Attached Files:

  13. Randy Stahl

    Randy Stahl TrainBoard Supporter

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    A few hours after I took the above picture... I totally forgot what I did ... I did have to leave for a few hours to rerail a centerbeam in 10 deg F weather though..

    Randy
     
  14. ram53

    ram53 TrainBoard Member

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    A pretty pair...

    A heavily modified Kato SD40-2mid production which I have shown before (started out as an ATSF), with an LBF Aeroflo which was lowered, had BLMA trucks/36" wheels added, body-mounted MT couplers, custom-made to-scale end stirrups, and weathered. Shot outdoors in the late afternoon on these increasingly warm December days. The other picture has an unmodified LBF aeroflo which sits high even on the 33" MT wheels. I had to lower the car almost one scale foot to get this appearance and use the underslung 2004 couplers. The stock car looks so top heavy it's going to fall over! I don't think there are 36" MT pizza cutter wheels or these cars would look grotesque.
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    With this setup, there is no space for the mounting screw for the coupler, which will hit the outboard axle. I had to use a plastic dowel instead of a screw and flush cut it. I removed all the truck bolster build-up, then added one MT shim to get this effect with the BLMA truck/wheel combination. I designed the end stirrups from published car drawings and had PPD make up etched pieces in nickel silver. I think I overdid the rust on the wheel faces, but in indoor light, the effect is not nearly as strong.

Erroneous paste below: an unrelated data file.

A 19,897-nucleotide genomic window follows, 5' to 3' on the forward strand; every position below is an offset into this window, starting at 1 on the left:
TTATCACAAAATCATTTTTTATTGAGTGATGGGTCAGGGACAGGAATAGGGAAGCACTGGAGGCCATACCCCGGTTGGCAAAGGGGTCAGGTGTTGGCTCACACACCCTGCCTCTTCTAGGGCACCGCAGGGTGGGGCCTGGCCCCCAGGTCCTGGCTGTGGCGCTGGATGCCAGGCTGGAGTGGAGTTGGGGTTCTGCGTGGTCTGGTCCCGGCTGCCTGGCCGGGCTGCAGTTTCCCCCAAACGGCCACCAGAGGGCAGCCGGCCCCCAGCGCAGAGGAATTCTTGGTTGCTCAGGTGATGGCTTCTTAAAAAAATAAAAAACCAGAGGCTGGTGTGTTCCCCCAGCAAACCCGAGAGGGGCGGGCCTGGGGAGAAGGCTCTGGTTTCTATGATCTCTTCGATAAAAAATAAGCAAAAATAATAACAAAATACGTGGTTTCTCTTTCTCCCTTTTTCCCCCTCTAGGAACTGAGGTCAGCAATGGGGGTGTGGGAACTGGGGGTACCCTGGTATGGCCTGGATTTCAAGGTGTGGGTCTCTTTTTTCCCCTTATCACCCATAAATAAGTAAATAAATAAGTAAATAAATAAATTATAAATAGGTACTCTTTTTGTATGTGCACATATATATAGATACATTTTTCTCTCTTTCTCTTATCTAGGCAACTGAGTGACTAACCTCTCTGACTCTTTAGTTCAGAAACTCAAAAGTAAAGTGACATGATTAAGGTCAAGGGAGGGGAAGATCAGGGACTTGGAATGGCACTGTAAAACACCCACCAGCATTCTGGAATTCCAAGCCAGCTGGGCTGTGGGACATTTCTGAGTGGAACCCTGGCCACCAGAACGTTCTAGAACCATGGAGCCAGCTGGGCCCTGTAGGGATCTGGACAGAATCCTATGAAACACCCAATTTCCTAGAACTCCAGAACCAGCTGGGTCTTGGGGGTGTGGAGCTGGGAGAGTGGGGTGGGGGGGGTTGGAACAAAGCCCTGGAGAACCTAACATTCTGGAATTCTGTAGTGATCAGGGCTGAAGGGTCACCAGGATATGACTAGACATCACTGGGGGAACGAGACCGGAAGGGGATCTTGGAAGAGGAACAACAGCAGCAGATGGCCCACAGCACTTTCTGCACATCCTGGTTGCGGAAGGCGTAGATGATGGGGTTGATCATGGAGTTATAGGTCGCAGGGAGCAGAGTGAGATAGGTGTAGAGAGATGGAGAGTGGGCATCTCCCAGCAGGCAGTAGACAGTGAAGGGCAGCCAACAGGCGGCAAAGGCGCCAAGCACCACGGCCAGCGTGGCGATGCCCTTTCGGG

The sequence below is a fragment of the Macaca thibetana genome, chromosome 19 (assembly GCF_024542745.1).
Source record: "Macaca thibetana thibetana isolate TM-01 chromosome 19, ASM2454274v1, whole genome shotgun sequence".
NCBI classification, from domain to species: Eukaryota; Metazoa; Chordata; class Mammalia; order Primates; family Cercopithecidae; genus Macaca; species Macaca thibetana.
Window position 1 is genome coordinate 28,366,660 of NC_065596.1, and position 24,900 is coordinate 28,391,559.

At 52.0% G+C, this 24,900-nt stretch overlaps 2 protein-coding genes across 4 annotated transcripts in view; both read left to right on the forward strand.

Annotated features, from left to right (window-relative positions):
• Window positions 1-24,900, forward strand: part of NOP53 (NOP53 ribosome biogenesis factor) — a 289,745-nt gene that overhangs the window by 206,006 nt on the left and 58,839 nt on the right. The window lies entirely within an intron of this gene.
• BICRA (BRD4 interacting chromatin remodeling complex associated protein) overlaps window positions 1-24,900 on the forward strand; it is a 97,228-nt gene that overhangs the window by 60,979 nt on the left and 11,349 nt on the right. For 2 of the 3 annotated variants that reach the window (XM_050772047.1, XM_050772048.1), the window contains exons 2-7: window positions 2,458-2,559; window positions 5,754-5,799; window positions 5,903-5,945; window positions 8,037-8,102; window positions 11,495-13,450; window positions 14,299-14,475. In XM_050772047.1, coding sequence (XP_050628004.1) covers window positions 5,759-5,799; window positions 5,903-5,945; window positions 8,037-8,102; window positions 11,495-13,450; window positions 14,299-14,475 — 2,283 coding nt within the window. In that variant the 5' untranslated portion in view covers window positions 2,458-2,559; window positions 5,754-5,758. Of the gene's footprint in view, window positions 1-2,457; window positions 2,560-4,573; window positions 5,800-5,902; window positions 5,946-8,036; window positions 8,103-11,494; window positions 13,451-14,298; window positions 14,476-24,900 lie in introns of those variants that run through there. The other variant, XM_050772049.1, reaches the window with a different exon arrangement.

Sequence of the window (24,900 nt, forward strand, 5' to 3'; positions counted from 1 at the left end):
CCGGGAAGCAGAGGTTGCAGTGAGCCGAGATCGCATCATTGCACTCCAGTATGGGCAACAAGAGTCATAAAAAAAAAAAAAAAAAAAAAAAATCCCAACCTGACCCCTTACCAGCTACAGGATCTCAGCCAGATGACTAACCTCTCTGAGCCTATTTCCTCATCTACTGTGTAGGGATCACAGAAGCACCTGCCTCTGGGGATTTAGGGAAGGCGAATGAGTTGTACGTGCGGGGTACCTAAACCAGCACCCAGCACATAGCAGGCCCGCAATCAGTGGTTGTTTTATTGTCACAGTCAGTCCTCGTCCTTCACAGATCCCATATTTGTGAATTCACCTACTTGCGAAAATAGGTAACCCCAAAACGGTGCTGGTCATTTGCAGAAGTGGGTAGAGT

Here's a close-up of the lowered, detailed LBF coal gon:
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    I only have about 25 of these LBF cars, and they are a mixture of NOKL, CNA and the odd BNSF. I suppose I could "do" them all in about a week in an assembly line fashion. I also have about 15 Deluxe CNA Bethgons which need similar treatment. I've got both 8-car Kato CN Bethgon sets, plus the 3 individual cars, at least they don't need lowering, truck replacement or new stirrups or loads. I'm waiting for the new NARC/PWRS Canadian-built coal gondolas which are of an older vintage, but should have great details and body-mounted couplers RTR. Would be nice if they or even Athearn would re-do the newer aluminum coal cars in some of the names seen here in the north, like CP and TILX.
     
  15. Pete Nolan

    Pete Nolan TrainBoard Supporter

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    Mathewd5,